According to the U.S. Department of Health and Human Services (HHS), a safely moderate level of alcohol consumption is one to two drinks per day for a man, no more than 14 drinks in a week, and one drink per day for a woman, no more than seven drinks per week. If a woman is pregnant, then no amount of alcohol is safe, emphasizes HHS. These recommendations are based on a measure of 14 grams of alcohol per drink. A five-ounce glass of wine with a 12 percent alcohol content contains about 14 grams of alcohol, according to the Centers for Disease Control and Prevention. (A 12-ounce bottle or can of beer at five percent alcohol content also contains 14 grams of alcohol.)
Drinking more than this is considered excessive, according to the U.S. standards. Moreover, most states use the 0.08 limit as the drunk test for blood alcohol level; at that level or higher, the constabulary will consider you drunk and not fit to drive. Conventional wisdom suggests that you can stay under the legal blood alcohol limit – that is, stay sober enough to drive -- if you consume no more than one drink per hour, but this is a very rough rule of thumb. Blood alcohol content is highly affected by body size and weight and also by the consumption of food. Drinking on an empty stomach puts alcohol into the bloodstream faster.
The U.S. guidelines and limits are prudish compared to certain other countries, however. In Italy, the recommended limit is two to three drinks per day for a man, one to two drinks per day for a woman. Pregnant women are discouraged from drinking at all, “but, at most, one drink twice per week” is not considered unsafe, according to the Italian government’s “Guidelines for Healthy Eating for Italy” publication. The Irish government puts the upper limit for a man at 17 drinks per week, but it also recommends going alcohol-free two days a week. That means, according to Ireland’s Health Service Executive, three drinks a day for a man is fine, even a little shy of the recommended limit. Hearty consumers of Guinness Stout must be gratified. But even Ireland is conservative compared to Spain, where the Ministry of Health, Social Services and Equality (yes, that’s the actual name) states that a safe, moderate level of alcohol consumption is no more than four drinks per day for a man, 2.5 drinks per day for a woman.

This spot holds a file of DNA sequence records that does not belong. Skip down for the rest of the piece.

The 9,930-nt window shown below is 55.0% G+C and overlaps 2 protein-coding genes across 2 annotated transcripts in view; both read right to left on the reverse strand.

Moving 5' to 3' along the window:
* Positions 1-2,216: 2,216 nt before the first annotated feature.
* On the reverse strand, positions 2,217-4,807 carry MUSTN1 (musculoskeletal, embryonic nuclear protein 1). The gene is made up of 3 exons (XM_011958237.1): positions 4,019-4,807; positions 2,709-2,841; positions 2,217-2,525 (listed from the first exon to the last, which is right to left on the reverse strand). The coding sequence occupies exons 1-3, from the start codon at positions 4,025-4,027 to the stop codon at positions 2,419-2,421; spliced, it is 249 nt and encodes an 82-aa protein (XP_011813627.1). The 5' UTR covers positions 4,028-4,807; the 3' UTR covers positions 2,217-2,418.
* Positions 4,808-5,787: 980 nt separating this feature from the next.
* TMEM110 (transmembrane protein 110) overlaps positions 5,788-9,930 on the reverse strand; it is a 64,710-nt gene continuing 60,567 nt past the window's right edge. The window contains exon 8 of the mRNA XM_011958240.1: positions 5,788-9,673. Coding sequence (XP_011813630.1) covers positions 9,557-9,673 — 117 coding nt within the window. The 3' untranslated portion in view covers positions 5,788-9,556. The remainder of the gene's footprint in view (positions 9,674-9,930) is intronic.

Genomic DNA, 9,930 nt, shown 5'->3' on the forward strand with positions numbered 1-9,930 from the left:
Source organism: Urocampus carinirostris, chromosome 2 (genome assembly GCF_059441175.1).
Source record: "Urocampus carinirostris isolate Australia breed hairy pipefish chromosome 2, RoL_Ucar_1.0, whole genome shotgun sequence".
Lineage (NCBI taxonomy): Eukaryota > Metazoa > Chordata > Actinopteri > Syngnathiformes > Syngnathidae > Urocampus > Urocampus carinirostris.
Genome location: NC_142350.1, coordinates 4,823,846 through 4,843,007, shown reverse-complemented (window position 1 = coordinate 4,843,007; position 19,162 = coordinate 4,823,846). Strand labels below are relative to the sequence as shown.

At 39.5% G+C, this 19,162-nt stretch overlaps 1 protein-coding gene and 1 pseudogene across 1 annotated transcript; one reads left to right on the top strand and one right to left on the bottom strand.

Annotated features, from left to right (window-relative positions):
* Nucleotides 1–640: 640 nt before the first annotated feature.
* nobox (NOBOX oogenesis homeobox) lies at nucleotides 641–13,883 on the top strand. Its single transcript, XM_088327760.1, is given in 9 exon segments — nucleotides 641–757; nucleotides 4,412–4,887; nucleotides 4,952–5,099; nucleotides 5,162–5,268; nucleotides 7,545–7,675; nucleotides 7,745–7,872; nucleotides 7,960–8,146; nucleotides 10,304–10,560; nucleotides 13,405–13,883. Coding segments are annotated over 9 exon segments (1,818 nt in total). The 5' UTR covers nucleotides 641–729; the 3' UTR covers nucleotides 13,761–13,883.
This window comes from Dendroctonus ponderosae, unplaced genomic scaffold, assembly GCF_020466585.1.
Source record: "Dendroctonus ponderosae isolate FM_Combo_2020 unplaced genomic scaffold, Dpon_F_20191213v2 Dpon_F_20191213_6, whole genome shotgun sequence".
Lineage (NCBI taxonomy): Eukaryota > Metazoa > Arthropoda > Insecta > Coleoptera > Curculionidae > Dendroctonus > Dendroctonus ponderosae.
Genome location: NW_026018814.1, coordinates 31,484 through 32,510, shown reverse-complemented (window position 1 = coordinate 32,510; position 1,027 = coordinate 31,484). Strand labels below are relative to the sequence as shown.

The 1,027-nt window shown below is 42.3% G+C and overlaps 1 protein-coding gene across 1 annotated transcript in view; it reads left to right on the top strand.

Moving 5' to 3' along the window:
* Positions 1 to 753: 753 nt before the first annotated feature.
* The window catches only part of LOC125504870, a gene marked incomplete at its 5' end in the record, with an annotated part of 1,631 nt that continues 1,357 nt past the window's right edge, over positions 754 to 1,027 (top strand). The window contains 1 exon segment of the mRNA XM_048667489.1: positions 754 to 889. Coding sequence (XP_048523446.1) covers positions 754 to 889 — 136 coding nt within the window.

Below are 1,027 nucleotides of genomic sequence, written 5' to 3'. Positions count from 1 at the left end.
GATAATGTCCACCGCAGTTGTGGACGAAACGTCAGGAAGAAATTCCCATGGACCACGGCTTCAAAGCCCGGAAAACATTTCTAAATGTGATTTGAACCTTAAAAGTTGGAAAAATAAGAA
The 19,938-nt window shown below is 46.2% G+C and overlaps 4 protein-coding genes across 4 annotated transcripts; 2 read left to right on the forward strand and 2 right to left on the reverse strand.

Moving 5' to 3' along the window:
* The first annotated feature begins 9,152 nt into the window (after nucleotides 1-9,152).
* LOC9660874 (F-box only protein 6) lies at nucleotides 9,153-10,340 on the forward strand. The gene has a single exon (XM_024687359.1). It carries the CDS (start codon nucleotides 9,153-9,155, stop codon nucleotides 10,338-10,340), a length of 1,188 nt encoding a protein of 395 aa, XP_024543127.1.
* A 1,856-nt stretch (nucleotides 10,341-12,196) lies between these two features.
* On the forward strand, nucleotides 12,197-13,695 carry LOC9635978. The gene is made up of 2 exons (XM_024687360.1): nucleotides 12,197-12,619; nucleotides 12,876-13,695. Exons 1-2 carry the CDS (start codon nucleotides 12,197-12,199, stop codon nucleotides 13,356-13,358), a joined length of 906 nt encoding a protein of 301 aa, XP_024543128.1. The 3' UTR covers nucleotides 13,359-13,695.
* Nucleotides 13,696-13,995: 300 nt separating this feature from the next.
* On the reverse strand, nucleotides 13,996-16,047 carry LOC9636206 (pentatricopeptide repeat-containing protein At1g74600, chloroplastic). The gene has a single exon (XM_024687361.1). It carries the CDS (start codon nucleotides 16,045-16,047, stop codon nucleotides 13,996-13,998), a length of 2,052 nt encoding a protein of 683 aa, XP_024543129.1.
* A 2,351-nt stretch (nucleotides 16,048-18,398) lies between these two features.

So how much is too much?
It depends – on whether you’re a man or a woman, on whether you’re an adult or a child, on your weight, on what you ate and how long ago you ate it, on your genetic predisposition for alcohol sensitivity, on your state of mind and emotions, on any number of factors that are difficult if not impossible to squeeze into a general guideline. Moreover, the only limit that matters, legally, is the limit on blood alcohol content while driving. Everything else is just a recommendation based on medical observation. Most of us know someone who shouldn’t drink more than one drink in an entire day, and nowadays nearly every extended family includes at least one person who shouldn’t drink at all. Yet there are other people who seem to be able to drink more than the recommended moderate level of alcohol with no ill effects. Robert Mondavi, the famous Napa Valley wine entrepreneur, once estimated that between tasting wine in his winery’s laboratory each morning, tasting a bit more in the sales room, enjoying a glass or two at lunch and more wine in the evening at dinner, he probably drank the equivalent of a bottle of wine per day nearly every day of his adult life. For a standard 750 milliliter bottle, that’s five or six glasses of wine, 35 or 40 a week. He lived life to the hilt – his autobiography is titled “Harvests of Joy: How the Good Life Became Great Business” -- and he died when he was 94. I have no idea if Mondavi ever got a DUI, but it would be puritanical to suggest his daily wine consumption was detrimental to his health or to his family. Indeed, his family’s fortune was made on wine – growing it, making it, drinking it, loving it.